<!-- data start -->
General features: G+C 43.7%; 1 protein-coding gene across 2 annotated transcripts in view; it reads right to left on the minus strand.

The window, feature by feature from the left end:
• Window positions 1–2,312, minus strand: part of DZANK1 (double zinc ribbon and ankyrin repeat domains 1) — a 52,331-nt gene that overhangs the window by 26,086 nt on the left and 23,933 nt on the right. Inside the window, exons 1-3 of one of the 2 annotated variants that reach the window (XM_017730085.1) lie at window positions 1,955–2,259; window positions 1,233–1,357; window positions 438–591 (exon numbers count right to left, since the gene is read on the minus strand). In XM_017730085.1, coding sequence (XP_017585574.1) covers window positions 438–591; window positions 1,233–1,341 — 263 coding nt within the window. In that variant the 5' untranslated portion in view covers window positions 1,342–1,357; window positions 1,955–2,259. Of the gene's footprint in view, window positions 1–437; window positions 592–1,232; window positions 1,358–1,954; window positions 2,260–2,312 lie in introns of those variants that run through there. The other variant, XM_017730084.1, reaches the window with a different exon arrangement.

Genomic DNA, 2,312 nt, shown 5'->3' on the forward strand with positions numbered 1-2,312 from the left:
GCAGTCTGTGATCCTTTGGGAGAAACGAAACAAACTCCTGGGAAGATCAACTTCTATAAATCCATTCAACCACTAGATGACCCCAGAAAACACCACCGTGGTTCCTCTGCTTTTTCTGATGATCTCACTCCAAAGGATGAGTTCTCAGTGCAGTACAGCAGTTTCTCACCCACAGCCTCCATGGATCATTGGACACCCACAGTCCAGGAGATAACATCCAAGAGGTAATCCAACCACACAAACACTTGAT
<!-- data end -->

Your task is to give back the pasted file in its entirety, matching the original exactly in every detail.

General features: G+C 43.7%; 1 protein-coding gene across 2 annotated transcripts in view; it reads right to left on the minus strand.

The window, feature by feature from the left end:
• Window positions 1–2,312, minus strand: part of DZANK1 (double zinc ribbon and ankyrin repeat domains 1) — a 52,331-nt gene that overhangs the window by 26,086 nt on the left and 23,933 nt on the right. Inside the window, exons 1-3 of one of the 2 annotated variants that reach the window (XM_017730085.1) lie at window positions 1,955–2,259; window positions 1,233–1,357; window positions 438–591 (exon numbers count right to left, since the gene is read on the minus strand). In XM_017730085.1, coding sequence (XP_017585574.1) covers window positions 438–591; window positions 1,233–1,341 — 263 coding nt within the window. In that variant the 5' untranslated portion in view covers window positions 1,342–1,357; window positions 1,955–2,259. Of the gene's footprint in view, window positions 1–437; window positions 592–1,232; window positions 1,358–1,954; window positions 2,260–2,312 lie in introns of those variants that run through there. The other variant, XM_017730084.1, reaches the window with a different exon arrangement.

Genomic DNA, 2,312 nt, shown 5'->3' on the forward strand with positions numbered 1-2,312 from the left:
GCAGTCTGTGATCCTTTGGGAGAAACGAAACAAACTCCTGGGAAGATCAACTTCTATAAATCCATTCAACCACTAGATGACCCCAGAAAACACCACCGTGGTTCCTCTGCTTTTTCTGATGATCTCACTCCAAAGGATGAGTTCTCAGTGCAGTACAGCAGTTTCTCACCCACAGCCTCCATGGATCATTGGACACCCACAGTCCAGGAGATAACATCCAAGAGGTAATCCAACCACACAAACACTTGAT